The Congressional Budget Office warned in a new report that the cost inflicted by hurricanes and storm-related flooding is expected to hit $54 billion a year, equivalent to 0.3 percent of the nation’s current gross domestic product.
That total consists of $34 billion in expected annual economic losses to the residential sector, $9 billion to commercial businesses, and $12 billion to the public sector.
CBO estimates that a combination of private insurance coverage for wind damage, federal flood insurance, and federal disaster assistance would cover roughly 50 percent of losses to the residential sector and 40 percent of losses to the commercial sector.
Under current conditions and policies, the expected annual cost to the federal government — and thus to taxpayers — of damage from hurricane winds and storm-related flooding is $17 billion for the major categories of spending that CBO analyzed.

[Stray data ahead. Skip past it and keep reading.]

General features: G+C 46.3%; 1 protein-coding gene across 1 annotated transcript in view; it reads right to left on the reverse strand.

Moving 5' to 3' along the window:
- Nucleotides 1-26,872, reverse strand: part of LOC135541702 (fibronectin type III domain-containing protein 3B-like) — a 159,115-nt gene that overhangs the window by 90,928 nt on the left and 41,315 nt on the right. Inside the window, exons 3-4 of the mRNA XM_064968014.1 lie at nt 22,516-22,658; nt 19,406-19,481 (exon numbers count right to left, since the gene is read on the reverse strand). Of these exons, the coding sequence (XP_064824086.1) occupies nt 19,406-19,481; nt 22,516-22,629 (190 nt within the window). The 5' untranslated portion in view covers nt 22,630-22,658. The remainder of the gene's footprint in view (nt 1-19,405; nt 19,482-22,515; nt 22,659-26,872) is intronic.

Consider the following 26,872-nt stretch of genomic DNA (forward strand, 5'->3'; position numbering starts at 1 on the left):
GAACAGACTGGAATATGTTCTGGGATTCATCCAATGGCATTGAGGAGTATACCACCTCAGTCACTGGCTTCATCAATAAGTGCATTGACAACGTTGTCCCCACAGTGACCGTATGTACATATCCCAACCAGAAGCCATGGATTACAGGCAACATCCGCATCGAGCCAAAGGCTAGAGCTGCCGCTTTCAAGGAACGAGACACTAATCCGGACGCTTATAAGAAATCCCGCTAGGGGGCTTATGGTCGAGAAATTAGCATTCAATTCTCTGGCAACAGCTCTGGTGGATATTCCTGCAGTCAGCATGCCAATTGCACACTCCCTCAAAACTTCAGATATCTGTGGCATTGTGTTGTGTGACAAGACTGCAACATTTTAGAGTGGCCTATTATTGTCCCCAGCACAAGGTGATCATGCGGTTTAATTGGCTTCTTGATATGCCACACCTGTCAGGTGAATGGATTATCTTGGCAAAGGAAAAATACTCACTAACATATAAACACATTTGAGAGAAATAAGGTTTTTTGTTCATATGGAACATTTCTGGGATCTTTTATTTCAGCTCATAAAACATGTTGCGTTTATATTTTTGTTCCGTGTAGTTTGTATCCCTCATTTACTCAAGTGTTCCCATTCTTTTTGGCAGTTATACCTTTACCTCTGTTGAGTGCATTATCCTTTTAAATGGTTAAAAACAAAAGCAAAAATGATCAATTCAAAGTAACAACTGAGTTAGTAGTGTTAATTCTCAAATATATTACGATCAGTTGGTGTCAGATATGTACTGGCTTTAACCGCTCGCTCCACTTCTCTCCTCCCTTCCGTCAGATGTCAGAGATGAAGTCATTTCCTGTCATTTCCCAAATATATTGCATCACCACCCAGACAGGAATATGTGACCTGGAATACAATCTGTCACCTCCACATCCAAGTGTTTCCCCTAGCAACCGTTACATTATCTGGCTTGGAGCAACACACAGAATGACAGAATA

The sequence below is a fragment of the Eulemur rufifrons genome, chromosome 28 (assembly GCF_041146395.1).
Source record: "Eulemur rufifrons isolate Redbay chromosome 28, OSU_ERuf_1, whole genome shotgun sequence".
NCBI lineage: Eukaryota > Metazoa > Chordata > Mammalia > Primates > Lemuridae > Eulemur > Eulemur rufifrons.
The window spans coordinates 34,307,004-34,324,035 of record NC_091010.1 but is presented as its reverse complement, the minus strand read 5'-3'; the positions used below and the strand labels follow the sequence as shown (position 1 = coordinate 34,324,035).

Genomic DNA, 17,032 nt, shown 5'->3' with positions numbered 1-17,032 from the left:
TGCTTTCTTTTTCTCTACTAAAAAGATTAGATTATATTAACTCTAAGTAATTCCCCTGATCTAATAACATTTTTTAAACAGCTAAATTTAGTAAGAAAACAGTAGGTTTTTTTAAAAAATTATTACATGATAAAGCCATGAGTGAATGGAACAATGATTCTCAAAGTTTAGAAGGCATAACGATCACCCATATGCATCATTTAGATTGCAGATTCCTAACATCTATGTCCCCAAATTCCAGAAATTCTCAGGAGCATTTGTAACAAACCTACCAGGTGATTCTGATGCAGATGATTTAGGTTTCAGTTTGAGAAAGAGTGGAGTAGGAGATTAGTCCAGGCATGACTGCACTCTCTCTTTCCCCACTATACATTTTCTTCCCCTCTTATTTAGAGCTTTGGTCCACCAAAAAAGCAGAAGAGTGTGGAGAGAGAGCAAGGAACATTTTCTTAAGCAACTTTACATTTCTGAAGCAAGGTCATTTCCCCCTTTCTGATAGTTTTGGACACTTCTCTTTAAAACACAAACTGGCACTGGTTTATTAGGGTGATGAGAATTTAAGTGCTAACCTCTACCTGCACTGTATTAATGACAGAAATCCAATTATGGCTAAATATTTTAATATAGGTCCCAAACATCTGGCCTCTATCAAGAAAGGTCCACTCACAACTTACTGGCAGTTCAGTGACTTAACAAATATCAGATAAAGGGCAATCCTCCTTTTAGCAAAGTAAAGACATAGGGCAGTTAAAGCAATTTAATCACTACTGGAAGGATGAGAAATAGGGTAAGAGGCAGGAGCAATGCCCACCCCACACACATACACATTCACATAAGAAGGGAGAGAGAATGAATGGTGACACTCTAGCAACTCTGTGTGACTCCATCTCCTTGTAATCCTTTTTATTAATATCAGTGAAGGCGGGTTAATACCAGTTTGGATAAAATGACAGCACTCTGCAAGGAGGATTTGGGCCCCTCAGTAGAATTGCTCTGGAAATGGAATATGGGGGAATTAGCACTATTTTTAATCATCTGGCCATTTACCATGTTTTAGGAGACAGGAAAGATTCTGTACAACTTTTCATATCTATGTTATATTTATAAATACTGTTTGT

CBO found that approaches that would reduce expected storm losses and their effects on the federal budget include limiting greenhouse gas emissions, increasing federal funding to assess flood risks or to lessen damage if storms occur, expanding purchase requirements for flood insurance, and increasing the share of disaster assistance paid for by state and local governments. Without policy changes, storm-related costs are likely to rise in the future because of climate change and increases in development in risky areas.